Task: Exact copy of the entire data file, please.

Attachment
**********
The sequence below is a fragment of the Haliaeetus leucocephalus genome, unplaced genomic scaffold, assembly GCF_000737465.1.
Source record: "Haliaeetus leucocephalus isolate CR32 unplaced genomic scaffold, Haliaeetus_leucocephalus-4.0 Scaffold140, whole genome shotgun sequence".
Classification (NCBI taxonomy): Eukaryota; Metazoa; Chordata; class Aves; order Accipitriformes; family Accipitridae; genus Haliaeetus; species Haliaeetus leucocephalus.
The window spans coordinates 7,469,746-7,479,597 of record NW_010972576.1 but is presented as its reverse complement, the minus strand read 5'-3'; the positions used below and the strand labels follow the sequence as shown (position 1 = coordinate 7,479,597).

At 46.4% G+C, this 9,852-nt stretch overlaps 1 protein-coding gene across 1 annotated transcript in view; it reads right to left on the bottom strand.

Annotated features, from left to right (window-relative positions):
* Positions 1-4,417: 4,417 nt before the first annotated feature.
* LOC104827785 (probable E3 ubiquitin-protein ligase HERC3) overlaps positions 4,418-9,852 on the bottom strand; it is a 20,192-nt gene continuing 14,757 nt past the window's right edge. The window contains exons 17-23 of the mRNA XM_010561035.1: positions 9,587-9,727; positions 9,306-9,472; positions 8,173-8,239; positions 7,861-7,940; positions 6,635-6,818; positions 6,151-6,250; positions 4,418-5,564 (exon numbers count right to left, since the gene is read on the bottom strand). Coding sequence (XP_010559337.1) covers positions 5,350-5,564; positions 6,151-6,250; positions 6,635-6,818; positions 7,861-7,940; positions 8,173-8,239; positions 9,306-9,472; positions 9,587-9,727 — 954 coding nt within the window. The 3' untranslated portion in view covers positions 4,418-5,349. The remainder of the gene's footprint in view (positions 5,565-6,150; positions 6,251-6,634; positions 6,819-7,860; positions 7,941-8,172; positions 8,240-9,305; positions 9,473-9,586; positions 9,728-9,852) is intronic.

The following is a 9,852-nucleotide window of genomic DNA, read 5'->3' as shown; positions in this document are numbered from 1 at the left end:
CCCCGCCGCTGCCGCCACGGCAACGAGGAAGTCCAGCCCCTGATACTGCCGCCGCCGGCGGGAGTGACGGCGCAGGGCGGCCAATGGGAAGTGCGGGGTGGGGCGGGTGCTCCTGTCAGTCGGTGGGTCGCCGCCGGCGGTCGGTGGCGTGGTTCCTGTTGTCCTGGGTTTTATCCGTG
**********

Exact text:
The sequence below is a fragment of the Haliaeetus leucocephalus genome, unplaced genomic scaffold, assembly GCF_000737465.1.
Source record: "Haliaeetus leucocephalus isolate CR32 unplaced genomic scaffold, Haliaeetus_leucocephalus-4.0 Scaffold140, whole genome shotgun sequence".
Classification (NCBI taxonomy): Eukaryota; Metazoa; Chordata; class Aves; order Accipitriformes; family Accipitridae; genus Haliaeetus; species Haliaeetus leucocephalus.
The window spans coordinates 7,469,746-7,479,597 of record NW_010972576.1 but is presented as its reverse complement, the minus strand read 5'-3'; the positions used below and the strand labels follow the sequence as shown (position 1 = coordinate 7,479,597).

At 46.4% G+C, this 9,852-nt stretch overlaps 1 protein-coding gene across 1 annotated transcript in view; it reads right to left on the bottom strand.

Annotated features, from left to right (window-relative positions):
* Positions 1-4,417: 4,417 nt before the first annotated feature.
* LOC104827785 (probable E3 ubiquitin-protein ligase HERC3) overlaps positions 4,418-9,852 on the bottom strand; it is a 20,192-nt gene continuing 14,757 nt past the window's right edge. The window contains exons 17-23 of the mRNA XM_010561035.1: positions 9,587-9,727; positions 9,306-9,472; positions 8,173-8,239; positions 7,861-7,940; positions 6,635-6,818; positions 6,151-6,250; positions 4,418-5,564 (exon numbers count right to left, since the gene is read on the bottom strand). Coding sequence (XP_010559337.1) covers positions 5,350-5,564; positions 6,151-6,250; positions 6,635-6,818; positions 7,861-7,940; positions 8,173-8,239; positions 9,306-9,472; positions 9,587-9,727 — 954 coding nt within the window. The 3' untranslated portion in view covers positions 4,418-5,349. The remainder of the gene's footprint in view (positions 5,565-6,150; positions 6,251-6,634; positions 6,819-7,860; positions 7,941-8,172; positions 8,240-9,305; positions 9,473-9,586; positions 9,728-9,852) is intronic.

The following is a 9,852-nucleotide window of genomic DNA, read 5'->3' as shown; positions in this document are numbered from 1 at the left end:
CCCCGCCGCTGCCGCCACGGCAACGAGGAAGTCCAGCCCCTGATACTGCCGCCGCCGGCGGGAGTGACGGCGCAGGGCGGCCAATGGGAAGTGCGGGGTGGGGCGGGTGCTCCTGTCAGTCGGTGGGTCGCCGCCGGCGGTCGGTGGCGTGGTTCCTGTTGTCCTGGGTTTTATCCGTG